Lions, tigers and jaguar still missing after Georgia floods
Tbilisi zoo director demands investigation into animal shootings including white lion
The death toll from flooding around Tbilisi Zoo in Georgia has risen to 13, as the search continues for 10 people still missing as well as an undetermined number of potentially dangerous exotic animals.
The Georgian interior ministry said rescuers found the body of an elderly man in his home on Monday afternoon.
Many others who were missing after the muddy floodwaters swamped parts of the former Soviet republic’s capital turned up safe.
The zoo is still trying to determine what had happened to four lions, three tigers and one jaguar whose enclosures were flooded on Sunday, zoo spokeswoman Khatia Basilashvili said.
She said a number of other wild cats — four lions, three tigers and two jaguars - were killed either in the flood, or were shot by police while on the loose.
It is unclear how many more animals will be found dead once the waters receded and the clean-up is completed at the zoo, or how many were still wandering the hills around the Georgian capital.
The flooding also killed about 60 of 300 homeless dogs at a private shelter near the zoo, shelter staff said. Volunteers are working at the shelter to care for the remaining dogs and repair the kennels.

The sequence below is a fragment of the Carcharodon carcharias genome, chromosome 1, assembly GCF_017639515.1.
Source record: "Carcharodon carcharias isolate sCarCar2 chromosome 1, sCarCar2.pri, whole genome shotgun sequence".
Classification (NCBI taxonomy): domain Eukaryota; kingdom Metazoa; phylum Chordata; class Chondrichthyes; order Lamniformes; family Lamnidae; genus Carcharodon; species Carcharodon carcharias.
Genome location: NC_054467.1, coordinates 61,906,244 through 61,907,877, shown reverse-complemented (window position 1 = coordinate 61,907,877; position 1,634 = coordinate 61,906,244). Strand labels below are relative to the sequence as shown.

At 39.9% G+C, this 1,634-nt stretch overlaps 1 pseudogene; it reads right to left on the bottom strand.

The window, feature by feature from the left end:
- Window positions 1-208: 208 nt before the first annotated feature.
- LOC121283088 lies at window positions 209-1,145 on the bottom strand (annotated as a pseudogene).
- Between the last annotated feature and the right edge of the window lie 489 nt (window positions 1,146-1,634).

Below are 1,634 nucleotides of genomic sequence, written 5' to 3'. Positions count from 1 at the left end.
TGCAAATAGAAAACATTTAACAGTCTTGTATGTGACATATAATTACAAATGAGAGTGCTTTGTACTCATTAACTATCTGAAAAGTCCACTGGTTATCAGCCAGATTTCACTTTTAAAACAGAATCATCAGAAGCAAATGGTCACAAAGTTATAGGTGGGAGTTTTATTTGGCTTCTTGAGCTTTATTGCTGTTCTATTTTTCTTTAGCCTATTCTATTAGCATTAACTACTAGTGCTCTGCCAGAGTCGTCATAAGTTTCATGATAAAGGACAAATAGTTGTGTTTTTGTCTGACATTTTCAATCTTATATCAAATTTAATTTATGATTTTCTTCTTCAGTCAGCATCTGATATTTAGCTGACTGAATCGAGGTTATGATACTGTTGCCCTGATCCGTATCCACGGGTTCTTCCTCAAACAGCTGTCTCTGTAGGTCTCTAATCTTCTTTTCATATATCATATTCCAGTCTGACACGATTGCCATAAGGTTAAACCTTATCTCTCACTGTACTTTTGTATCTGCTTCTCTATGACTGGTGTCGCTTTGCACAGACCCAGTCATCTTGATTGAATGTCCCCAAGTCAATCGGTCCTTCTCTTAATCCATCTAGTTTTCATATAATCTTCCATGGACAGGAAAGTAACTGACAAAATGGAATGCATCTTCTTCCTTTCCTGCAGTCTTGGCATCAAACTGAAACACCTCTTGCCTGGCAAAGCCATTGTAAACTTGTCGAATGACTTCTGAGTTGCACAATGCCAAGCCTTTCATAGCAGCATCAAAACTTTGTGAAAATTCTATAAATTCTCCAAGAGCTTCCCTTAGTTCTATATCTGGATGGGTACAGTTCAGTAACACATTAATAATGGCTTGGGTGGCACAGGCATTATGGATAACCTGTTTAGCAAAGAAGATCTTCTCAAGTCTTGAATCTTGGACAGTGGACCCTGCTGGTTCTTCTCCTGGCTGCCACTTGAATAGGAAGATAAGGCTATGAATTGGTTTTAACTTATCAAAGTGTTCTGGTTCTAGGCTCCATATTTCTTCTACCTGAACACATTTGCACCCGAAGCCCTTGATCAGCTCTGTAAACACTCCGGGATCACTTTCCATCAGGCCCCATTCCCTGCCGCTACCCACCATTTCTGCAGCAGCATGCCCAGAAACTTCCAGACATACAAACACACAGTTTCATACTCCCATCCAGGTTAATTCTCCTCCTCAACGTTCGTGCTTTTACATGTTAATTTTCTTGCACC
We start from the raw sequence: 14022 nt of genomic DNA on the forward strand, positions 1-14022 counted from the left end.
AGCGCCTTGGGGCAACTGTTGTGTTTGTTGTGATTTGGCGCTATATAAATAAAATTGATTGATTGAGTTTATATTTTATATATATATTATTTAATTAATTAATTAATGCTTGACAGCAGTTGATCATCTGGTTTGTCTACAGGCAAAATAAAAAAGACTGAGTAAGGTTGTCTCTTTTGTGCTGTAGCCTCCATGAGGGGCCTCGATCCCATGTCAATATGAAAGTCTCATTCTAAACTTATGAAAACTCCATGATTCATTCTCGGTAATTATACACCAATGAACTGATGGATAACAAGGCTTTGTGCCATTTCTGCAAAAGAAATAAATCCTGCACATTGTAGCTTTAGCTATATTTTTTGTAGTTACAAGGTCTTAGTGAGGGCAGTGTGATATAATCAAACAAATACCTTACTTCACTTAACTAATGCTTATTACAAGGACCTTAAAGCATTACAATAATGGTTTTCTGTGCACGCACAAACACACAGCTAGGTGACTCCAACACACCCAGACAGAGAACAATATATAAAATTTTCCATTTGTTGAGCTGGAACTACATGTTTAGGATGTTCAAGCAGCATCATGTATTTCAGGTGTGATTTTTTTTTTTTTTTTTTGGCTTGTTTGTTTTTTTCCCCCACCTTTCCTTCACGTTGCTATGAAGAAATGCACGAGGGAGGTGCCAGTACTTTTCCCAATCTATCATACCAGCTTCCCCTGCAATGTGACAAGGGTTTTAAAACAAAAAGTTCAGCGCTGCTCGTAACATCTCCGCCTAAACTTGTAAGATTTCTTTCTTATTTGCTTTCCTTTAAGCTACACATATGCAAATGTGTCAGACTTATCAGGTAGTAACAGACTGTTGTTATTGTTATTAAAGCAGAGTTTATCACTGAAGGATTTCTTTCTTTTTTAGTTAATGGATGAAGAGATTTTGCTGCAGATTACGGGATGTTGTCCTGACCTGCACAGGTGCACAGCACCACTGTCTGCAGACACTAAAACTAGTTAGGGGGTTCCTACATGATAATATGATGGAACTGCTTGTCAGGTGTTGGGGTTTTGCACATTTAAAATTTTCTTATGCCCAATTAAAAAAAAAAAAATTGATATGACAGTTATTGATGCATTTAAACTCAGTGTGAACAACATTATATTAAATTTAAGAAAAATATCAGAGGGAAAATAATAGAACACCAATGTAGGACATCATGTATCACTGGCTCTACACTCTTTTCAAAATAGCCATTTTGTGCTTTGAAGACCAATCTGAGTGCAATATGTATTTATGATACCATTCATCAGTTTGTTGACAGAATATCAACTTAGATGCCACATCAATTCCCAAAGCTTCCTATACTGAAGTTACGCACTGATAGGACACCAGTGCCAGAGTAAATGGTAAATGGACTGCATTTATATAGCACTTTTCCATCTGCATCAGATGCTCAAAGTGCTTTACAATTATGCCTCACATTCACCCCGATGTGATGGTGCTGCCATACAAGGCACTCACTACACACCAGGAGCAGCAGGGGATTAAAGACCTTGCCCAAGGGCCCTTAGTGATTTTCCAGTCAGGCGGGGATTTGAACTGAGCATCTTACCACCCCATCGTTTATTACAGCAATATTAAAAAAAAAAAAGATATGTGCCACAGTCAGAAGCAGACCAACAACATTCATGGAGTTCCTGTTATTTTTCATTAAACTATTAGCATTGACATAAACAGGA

Heavy rain caused a landslide that blocked what is normally a pleasant stream in the hilly city, but as the floodwaters grew in strength, the fierce torrent broke through.
The raging waters swept through the zoo, gouged huge chunks out of roads and swamped numerous houses. The homes of about 40 families were destroyed.
As many as 24 people were reported missing late on Sunday, but by Monday afternoon all but 10 of them had been found, Georgian authorities said.
The Georgian government declared Monday a day off from work and school while the search for the missing and the clean-up work went ahead in Tbilisi, a city of 1.1 million people. The government has urged residents to avoid going near the zoo.
Prague Zoo, which suffered from the devastating flooding that hit the Czech capital in 2002 and again in 2013, is sending a team to Tbilisi.
“When we learned about the situation in Tbilisi Zoo, we started to work out how to help,” Prague Zoo director Miroslav Bobek said.
“Based on our experience with the floods, we decided to create a team of curators to travel to Georgia’s zoo to help take care of the animals.”
None of the people who died were killed by the zoo animals that got loose, Tbilisi Zoo director Zurab Gurielidze said. Three zoo employees were among those who drowned.
One of the potentially most dangerous animals to escape, a hippopotamus, was tranquilised and returned to the zoo on Sunday.
A young white lion named Shumba, one of the zoo’s most beloved attractions, was found shot in the head on zoo territory on Sunday, the zoo director said.
He demanded an investigation into the shootings of zoo animals. “If a predator attacked a person, then it’s understandable, but there are cases that need looking into,” Mr Gurielidze said.